Cup gum a good size for suburban streets

Three years before Ferdinand Muller - first Director and third 'head' of what we now call Royal Botanic Gardens Victoria - arrived in Melbourne, he collected the leaves, flowers and fruits of a gum tree in the Bugle Ranges, 40 kilometres south-east of Adelaide, in South Australia.

Mueller arrived in Adelaide by ship from Germany in late 1847, and was soon collecting plants as far as he could walk. Which for him, would the Bugle Ranges, a mere 40 kilometres out of town. 

Although it may have been while Mueller lived there for a few months with his sister when he collected what he described in 1855 as Eucalyptus cosmophylla - the gum with 'decorative leaves'.  Mueller also proposed (and others described and named) two varieties, but these are no longer accepted as distinct. 

In the Flora of Australia account of Eucalyptus cosmophylla, it is described as a 'small tree suitable for street planting', as are many of the mallee and mallee-like eucalypts. You can read here about a trail we established at Cranbourne Gardens back in 2016 to highlight the many small eucalypts suitable for both streets and home gardens. 

And in this article for GardenDrum, Sharon Willoughby (now working at Royal Botanic Gardens Kew in London), includes some lovely detail about the herbarium specimens collected by Mueller, and how they ended up in the National Herbarium of Victoria (part of Royal Botanic Gardens Victoria).

This is a picture included in that article, of some happy Gardens staff with representatives of the Bjarne K Dahl Trust near the same tree I photographed in early April this year.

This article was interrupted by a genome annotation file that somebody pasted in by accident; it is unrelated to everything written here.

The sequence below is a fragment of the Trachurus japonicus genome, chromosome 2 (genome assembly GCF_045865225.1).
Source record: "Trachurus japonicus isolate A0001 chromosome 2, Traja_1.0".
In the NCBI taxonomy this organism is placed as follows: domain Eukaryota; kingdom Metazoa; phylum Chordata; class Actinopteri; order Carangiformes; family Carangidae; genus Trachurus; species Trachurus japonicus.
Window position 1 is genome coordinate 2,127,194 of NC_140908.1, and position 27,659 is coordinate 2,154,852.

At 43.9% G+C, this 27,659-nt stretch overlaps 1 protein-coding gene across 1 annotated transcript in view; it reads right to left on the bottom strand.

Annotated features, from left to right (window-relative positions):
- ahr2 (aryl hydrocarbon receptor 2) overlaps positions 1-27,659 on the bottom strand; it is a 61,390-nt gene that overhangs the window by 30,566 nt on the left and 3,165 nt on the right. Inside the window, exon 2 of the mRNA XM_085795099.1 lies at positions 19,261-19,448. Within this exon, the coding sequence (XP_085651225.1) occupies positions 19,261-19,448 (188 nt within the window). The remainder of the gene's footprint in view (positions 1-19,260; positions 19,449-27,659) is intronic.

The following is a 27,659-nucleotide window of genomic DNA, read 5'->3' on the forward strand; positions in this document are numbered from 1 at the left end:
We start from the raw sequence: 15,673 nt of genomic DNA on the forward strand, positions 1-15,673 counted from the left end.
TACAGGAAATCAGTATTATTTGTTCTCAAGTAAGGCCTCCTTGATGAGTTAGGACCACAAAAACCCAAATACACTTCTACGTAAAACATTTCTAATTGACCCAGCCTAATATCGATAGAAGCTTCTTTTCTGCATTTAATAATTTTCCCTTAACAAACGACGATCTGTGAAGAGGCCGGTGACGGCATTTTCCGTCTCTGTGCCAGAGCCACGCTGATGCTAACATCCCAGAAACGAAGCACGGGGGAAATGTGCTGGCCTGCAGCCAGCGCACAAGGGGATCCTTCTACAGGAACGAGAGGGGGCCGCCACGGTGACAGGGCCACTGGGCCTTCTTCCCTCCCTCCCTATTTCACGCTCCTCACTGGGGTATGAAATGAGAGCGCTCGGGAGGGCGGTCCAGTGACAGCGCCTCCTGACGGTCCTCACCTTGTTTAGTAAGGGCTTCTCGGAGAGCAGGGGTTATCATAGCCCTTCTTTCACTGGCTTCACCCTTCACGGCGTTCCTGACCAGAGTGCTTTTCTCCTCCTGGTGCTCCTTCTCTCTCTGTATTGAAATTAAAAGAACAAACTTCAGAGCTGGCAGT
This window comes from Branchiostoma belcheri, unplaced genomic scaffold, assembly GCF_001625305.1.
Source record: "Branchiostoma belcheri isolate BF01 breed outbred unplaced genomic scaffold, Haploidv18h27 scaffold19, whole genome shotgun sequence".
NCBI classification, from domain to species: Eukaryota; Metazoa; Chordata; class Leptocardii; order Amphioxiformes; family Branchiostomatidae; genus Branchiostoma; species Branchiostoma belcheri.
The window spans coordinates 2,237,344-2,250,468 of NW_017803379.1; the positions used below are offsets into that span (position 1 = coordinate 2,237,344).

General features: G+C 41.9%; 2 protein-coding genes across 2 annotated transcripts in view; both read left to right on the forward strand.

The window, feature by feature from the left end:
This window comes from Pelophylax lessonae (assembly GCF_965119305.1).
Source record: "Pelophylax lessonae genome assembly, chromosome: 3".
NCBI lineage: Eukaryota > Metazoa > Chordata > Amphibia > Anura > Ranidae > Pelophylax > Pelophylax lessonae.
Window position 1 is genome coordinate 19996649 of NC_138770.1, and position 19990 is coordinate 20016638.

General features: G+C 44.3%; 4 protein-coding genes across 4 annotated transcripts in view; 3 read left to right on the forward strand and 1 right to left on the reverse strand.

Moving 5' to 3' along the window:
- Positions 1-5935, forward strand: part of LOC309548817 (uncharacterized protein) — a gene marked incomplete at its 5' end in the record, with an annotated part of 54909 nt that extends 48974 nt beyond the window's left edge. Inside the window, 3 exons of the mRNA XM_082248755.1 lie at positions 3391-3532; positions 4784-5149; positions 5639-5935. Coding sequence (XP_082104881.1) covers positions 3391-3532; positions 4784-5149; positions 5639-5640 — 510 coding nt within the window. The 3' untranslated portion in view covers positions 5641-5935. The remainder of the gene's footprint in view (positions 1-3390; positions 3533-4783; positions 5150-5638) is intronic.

Chris Russell, Sebastian Chapman, Catherine Ashton, Leon Bren, and John Arnott (photo Warren Worboys, 2016).

As a horticultural specimen it has a lot to recommend it, in addition to be being 'small' (to 10 metres, or much less when multistemmed in a mallee situation). The leaves are leathery and while very typical in shape for a eucalypt, they have a chunkiness and conciseness of form that is rather pleasing. 

The cream-coloured flowers are large enough to ornamental, without being ostentatious, and there are plenty of them. Occasional flecks and blushes of pink on the flower-cap (the 'outer calyptra'), sit comfortably among the deep pink younger twigs.  

The tight clusters of flowers are followed by bulbous, short-stalked fruits, with a pretty waxy coating. The common name Cup Gum refers to shape of the fruits, and probably also the flower base (the floral tube or hypanthium, from which the fruit develops).

Cup Gum grows naturally from Mueller's collecting location northward to the Lofty Ranges, and southward to the Fleurieu Peninsula and Kangaroo Island. Dean Nicolle in his appropriately named book Smaller Eucalypts for Planting in Australia, suggests it could be grown in most near-coastal or slightly inland areas from Adelaide around to northern New South Wales, as well as in the north-east of Tasmania and south-west of Western Australia.

Dean points out that it would be a good selection for planting under utility wires. It might even be coppiced in some situations, which would be equally attractive. We keep our clump of Cup Gums in the Australian Garden single stemmed, and free of powerlines.


Mark Gallon said…
Nice succinct article on one sample of a great genus. And a good reminder to head back to the Australian Garden in Cranbourne
Talking Plants said…
Plenty of good reasons to head out to Cranbourne Gardens. Thanks, and enjoy!